Colorado

Colorado Governor Signs Medical Marijuana at School Bill. Gov. John Hickenlooper (D) has signed into law House Bill 18-1286, which will allow school nurses to administer medical marijuana to students with medical marijuana patient cards. Hickenlooper said that bill would expand current law to "allow school personnel to administer medical marijuana in a non-smokable form to students qualifying for medical marijuana use."

Colorado Governor Vetoes Medical Marijuana for Autism, Wants More Study. Gov. John Hickenlooper (D) on Tuesday vetoed House Bill 18-1263, which would have allowed people with autism spectrum disorders to qualify as medical marijuana patients. "While we are very sympathetic with families advocating medical marijuana (MMJ) as a safer and more effective treatment for their children, we cannot ignore such overwhelming concerns from the medical community," Hickenlooper said in the veto letter. He went on to say, "In vetoing this bill, we do so on sole concern that medical efficacy on MMJ to treat ASD has yet to be fully studied by medical professionals and scientific experts entrusted to this role at the Colorado Department of Public Health and Environment (CDPHE)." Hickenlooper then signed an executive order directing CDPHE to study the efficacy of medical marijuana for children with autism.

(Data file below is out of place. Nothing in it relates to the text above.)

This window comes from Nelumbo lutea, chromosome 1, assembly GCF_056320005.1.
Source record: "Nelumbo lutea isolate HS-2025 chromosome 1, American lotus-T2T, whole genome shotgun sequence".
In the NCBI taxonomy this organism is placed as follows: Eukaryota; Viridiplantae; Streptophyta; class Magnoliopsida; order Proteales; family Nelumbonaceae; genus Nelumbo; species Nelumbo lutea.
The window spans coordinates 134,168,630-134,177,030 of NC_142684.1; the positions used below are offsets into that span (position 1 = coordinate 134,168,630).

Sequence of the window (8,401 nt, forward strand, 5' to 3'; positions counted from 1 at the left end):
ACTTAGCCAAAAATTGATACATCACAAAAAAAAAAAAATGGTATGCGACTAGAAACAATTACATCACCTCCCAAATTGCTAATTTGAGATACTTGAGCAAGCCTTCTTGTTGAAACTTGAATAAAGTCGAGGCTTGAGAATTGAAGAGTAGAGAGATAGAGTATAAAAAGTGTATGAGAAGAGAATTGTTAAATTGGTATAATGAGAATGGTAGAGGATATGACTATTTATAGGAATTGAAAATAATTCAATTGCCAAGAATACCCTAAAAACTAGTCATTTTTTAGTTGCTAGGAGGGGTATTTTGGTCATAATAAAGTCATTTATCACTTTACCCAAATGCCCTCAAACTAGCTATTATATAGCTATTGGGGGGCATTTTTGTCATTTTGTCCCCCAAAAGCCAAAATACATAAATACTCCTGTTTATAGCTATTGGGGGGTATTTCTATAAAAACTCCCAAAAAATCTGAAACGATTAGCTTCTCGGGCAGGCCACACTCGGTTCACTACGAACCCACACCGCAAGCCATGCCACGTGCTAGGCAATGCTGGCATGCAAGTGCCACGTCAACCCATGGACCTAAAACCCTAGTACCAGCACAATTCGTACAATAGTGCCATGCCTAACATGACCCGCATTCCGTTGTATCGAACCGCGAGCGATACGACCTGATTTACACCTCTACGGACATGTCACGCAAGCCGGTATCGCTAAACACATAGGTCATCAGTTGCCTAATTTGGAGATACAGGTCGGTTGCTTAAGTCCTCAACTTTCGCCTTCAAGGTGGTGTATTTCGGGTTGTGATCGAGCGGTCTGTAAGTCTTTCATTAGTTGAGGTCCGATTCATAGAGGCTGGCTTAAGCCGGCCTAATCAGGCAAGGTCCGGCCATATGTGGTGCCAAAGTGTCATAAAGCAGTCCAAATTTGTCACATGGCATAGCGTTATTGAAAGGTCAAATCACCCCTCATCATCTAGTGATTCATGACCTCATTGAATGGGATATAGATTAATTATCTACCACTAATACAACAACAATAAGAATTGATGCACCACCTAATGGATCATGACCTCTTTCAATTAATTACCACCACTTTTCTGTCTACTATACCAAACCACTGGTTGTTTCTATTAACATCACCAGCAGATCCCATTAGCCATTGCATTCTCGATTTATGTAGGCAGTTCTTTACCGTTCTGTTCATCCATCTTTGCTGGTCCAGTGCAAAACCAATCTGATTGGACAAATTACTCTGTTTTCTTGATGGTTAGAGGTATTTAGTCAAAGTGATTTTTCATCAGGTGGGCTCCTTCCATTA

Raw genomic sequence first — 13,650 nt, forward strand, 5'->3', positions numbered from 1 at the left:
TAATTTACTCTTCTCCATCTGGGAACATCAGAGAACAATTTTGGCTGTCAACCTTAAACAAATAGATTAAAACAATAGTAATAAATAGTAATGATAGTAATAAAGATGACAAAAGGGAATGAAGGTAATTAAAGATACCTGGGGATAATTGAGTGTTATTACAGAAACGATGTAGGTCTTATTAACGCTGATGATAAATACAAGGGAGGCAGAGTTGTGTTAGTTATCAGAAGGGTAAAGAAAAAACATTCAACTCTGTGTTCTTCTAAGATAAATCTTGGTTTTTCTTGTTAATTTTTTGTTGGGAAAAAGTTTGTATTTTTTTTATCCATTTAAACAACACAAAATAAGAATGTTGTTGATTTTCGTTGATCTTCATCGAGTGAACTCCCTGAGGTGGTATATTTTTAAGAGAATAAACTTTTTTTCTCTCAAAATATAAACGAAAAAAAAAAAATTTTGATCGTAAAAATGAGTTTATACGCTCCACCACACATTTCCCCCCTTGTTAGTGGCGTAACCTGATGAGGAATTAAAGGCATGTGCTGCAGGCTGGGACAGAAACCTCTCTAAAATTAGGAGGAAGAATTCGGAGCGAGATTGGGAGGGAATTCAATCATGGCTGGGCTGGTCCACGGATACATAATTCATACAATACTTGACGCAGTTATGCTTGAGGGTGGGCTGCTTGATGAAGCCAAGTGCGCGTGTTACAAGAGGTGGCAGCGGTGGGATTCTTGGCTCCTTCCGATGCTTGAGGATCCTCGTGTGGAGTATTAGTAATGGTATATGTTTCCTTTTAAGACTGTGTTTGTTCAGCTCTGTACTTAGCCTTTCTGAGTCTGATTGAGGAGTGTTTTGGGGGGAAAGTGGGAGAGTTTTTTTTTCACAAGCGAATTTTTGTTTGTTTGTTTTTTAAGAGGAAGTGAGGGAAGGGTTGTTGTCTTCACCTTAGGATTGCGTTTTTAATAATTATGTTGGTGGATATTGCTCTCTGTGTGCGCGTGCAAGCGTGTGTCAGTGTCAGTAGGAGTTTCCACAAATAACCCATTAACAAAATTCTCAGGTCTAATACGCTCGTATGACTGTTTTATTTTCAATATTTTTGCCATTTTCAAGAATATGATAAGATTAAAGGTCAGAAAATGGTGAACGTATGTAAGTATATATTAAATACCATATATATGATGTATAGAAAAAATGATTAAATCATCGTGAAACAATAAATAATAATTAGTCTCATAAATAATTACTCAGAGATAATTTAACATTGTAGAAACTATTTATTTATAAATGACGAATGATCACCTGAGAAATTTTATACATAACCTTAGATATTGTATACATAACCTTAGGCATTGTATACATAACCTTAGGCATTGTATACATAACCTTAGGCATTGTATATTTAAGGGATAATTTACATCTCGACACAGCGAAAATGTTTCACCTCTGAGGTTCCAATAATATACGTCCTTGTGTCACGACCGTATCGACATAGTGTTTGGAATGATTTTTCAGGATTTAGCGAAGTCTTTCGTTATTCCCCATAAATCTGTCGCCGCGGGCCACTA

Florida

Florida Judge Halts State's Effort to Block Patients Smoking Their Medicine. A Leon County circuit court judge on Tuesday lifted an automatic stay on her ruling that the state's ban on patient access to the smokable form of medical marijuana is unconstitutional. The state has until Monday to begin moving to make smokable medical marijuana available to patients.

Louisiana

Louisiana Governor Signs Second Medical Marijuana Expansion Bill. Gov. John Bel Edwards (D) has signed into law House Bill 579, which adds Parkinson's, glaucoma, severe muscle spasms, chronic pain and post-traumatic stress disorder to the 10 conditions currently qualifying for medical marijuana. Days earlier, he signed into law a second bill that added autism to the list of qualifying disorders.

Michigan